Interesting comment. But there's nothing special about concrete walls
6m thick and 70m tall; many modern dams have them of comparable size.
The idea of smaller nukes but more of them is interesting, a bit like
the coal-fired power stations of old, where they were widely
distributed. But no doubt there would be opposition, so bigger and
fewer is to some extent a reaction to that opposition: you have fewer
planning battles to fight.
Creating a concrete mass of that sort of size is, however, challenging.
There is a conflict between avoiding overheating from the curing process
and maintaining the pour to ensure that the mass is homogeneous.
Micro nukes make sense where power is needed in remote locations. They
make less sense as a distributed generation network.
I'm a senior undergraduate students in Toronto. I like Miami's sunbath, and
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The major costs (and problems) all seem to stem from the expensive
containment structure required of the classic cold war based design.
It staggers me that the nuclear energy industry is still pursuing
such follies which can all be avoided by the use of the almost equally
ancient but superior MSR based technology first tested out in the 60s
at the Oakridge facility.
Apparently, the phrase, "You can lead a horse to water but you can't
make him drink." seems to apply in spades in this case.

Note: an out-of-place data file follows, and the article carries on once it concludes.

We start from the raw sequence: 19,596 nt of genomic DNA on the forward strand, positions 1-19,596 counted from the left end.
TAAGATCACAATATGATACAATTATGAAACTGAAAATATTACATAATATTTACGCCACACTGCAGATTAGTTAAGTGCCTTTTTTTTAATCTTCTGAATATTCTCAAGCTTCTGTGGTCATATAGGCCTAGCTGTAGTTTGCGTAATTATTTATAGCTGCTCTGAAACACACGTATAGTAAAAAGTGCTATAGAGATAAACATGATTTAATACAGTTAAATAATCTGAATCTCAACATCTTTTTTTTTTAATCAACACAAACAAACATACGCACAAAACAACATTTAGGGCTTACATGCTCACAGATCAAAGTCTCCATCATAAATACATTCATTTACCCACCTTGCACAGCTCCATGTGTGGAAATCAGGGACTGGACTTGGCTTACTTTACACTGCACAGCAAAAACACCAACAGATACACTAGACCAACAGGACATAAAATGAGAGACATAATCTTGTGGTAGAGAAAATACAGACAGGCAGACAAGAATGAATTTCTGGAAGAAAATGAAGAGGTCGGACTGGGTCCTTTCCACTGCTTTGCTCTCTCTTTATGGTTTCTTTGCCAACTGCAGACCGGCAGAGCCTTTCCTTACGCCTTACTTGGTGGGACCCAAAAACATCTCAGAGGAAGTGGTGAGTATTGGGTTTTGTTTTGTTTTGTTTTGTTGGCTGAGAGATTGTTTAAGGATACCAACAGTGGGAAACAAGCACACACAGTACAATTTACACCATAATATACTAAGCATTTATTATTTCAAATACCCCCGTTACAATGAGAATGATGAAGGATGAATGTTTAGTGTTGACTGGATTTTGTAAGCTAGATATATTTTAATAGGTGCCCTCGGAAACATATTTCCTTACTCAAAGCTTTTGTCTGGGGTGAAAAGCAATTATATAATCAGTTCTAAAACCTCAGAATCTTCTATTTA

I find it hard to believe that the promise of MSR (in the form of
LFTR) of inherently safer by design reactors and the savings on
construction costs of a now redundent massive pressure containment
building is, even now, still being studiously ignored.
 The percieved need for a massively strong containment building
around the reactor core to protect against terrorist attacks is a much
cheaper add-on when you don't have to contain the much larger volume
required by the cold war designs.
In the current edition of Professional Engineering the guy who has just
been given £100k of taxpayers' money for a feasibility study on them
says "the MSR is the best out of the six Gen IV options". Well he would
say that, wouldn't he; but he doesn't explain *why* it might be the best.
As an aside, the containment vessel on light water reactors isn't to
keep terrorists out, it's to protect against internal overpressure if
hot pressurised water is released. Only serious military hardware is
going to breach a secondary containment, and that really won't matter
much unless the primary containment is breached as well. An A380 will
just bounce off.
I think you're being a little harsh. There's plenty of MSR activity
going on (see
which to some extent may be part of the problem. Too many designs to
choose from, with, as yet, no front runners emerging to concentrate on
and start a new generation (oops, sorry) of generator designs.
My point was that there being no need of such a containment vessel
for the sake of high pressure steam release accidents in a LFTR
design, means that the 'protection dome' against a terrorist aimed
A380 can be a much smaller and cheaper add-on to the design.
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